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The Warsaw Voice » Other » July 1, 2009
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Genetic Tests and Biobanking
July 1, 2009   
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Prof. Michał Witt, from the International Institute of Molecular and Cell Biology in Warsaw and the Institute of Human Genetics of the Polish Academy of Sciences in Poznań, talks to Piotr Bartosz.

You came up with the idea for the Polish-British Molecular Genetics Forum, which was held in Warsaw in early June by the Ministry of Science and Higher Education and the British embassy. Why do genetic issues require such an extensive debate?

I have been dealing with genetic tests for some time as Poland's representative in the EuroGentests Network of Excellence, an extensive program coordinated by Prof. Jean-Jacques Cassiman. This aspect of genetics as a range of services provided to the population is close to my heart. It involves tests that make it possible to diagnose genetic diseases, check whether a certain disease, caused by the damage or changed structure of a gene, is present or not. There are also predictive tests that enable doctors to say whether it is highly probable that a given person could have a particular disease in future. These exist in neurogenetics, for example, with respect to Huntington's disease, a serious neurodegenerative illness. Though it manifests itself at a later age, it is genetically determined and its high risk can be discovered much earlier than the first symptoms occur. That means certain steps can be taken well in advance. It is an incurable disease, and its treatment is a separate problem, but genetic tests offer great possibilities to help patients. The only thing is that too many centers offer such tests.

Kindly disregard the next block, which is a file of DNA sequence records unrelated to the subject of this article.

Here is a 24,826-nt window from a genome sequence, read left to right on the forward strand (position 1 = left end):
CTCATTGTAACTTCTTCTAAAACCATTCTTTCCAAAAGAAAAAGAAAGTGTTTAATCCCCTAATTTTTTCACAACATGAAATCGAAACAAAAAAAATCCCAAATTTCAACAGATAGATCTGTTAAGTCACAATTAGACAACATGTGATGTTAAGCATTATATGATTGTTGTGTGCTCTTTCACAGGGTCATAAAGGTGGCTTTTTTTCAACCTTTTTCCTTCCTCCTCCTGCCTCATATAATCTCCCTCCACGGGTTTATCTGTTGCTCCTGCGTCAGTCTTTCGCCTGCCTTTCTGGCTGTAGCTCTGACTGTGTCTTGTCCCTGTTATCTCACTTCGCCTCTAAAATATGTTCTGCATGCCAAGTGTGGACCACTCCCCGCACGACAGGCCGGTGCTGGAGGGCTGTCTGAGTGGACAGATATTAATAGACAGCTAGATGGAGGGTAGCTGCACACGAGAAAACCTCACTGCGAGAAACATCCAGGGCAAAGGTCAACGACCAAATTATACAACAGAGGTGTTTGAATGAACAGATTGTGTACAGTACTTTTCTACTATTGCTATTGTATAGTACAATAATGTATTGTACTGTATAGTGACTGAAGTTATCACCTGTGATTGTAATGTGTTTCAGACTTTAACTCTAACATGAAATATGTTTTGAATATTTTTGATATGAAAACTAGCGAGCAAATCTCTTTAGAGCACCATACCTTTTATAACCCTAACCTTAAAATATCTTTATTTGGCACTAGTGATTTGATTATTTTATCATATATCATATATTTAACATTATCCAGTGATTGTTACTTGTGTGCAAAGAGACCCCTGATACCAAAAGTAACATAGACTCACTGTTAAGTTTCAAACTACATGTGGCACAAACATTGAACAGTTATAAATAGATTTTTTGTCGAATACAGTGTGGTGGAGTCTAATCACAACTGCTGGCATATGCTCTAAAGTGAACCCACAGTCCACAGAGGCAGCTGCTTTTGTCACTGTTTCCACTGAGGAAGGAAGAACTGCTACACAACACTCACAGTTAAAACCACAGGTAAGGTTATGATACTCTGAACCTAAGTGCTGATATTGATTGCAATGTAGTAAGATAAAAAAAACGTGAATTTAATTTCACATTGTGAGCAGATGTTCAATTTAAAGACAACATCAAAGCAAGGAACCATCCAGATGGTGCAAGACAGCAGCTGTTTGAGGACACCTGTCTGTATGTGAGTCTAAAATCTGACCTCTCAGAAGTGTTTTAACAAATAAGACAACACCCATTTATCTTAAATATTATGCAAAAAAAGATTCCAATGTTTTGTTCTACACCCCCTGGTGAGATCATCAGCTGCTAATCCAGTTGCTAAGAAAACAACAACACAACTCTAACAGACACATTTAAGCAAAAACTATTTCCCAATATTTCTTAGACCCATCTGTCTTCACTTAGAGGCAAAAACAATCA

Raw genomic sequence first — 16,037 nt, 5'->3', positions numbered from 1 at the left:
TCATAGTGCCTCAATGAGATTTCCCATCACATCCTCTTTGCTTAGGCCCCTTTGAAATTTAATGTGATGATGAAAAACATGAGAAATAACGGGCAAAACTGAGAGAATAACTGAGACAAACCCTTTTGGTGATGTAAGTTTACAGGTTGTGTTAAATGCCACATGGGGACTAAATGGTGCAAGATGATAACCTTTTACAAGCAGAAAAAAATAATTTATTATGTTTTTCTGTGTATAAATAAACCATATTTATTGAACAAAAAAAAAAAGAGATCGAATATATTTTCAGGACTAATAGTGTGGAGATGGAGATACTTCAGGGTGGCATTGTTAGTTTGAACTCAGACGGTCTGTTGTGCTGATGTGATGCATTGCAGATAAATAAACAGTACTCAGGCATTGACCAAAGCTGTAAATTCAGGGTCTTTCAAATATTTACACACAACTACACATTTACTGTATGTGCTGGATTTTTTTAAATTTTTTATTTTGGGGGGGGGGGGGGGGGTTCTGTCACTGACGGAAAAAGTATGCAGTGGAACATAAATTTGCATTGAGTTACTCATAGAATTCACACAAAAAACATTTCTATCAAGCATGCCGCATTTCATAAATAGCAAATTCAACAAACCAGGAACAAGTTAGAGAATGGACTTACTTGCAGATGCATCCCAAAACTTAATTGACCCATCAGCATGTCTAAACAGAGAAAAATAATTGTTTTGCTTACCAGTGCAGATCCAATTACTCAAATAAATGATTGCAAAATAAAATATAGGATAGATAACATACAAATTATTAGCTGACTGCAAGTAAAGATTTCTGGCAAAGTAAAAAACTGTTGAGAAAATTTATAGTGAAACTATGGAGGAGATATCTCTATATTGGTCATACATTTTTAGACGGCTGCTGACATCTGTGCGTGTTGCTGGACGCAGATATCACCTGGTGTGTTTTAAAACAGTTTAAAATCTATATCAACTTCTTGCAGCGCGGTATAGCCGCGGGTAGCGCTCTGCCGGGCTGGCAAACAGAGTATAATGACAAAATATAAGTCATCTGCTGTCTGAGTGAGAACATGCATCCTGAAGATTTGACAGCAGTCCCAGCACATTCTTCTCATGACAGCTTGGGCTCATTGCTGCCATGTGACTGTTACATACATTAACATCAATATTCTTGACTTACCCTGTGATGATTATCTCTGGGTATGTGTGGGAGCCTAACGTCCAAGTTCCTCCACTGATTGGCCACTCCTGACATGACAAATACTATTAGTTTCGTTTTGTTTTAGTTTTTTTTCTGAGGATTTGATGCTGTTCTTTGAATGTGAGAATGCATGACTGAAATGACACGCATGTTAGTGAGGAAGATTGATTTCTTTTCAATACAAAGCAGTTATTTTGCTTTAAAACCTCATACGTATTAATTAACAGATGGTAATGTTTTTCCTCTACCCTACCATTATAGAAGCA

What is the danger in that?

This area of medical intervention is completely unregulated in legal terms, which has far-reaching implications. Many things can sometimes get out of control. This is the weakness of the system.

One would think such a system has nothing but advantages. I want to know the risk or have a disease diagnosed, so I go to someone who performs tests that are just as good, for a comparable price...

That's the question-are they just as good? In Poland, all you have to do is register a business to perform genetic tests. Small and medium-sized enterprises of this kind are established in various places, not only at universities. If such companies only operated out of universities, it wouldn't be so bad, because that would mean they would probably hire people who knew what they were doing. In many cases, though, companies collect biological samples and then send them to another country to a center that performs tests cheaply, quickly and without any guarantees. The result, though it looks very professional, is sent to the patient without any interpretation or advice. At present such companies are mushrooming in Poland. They are a serious threat to the maintenance of proper standards. They are not monitored in any way, have no specialist supervision, and operate simply as businesses. They can practically do whatever they want.

What steps are geneticists taking to regulate this field?

The Bioethics Convention, the fundamental legal instrument obligating the government to take certain action, has been awaiting ratification since 1997. Any recommendations or guidelines constitute "soft law" that can, but does not have to, be followed. A convention is a harder form of law. We have had quite a broad discussion on the additional protocol to the convention that very precisely covers issues of companies' operations involving genetic tests. Of course, this mustn't be viewed in the wrong proportions. Ratification as such will not solve the problem, but it would set a starting point toward regulating the market.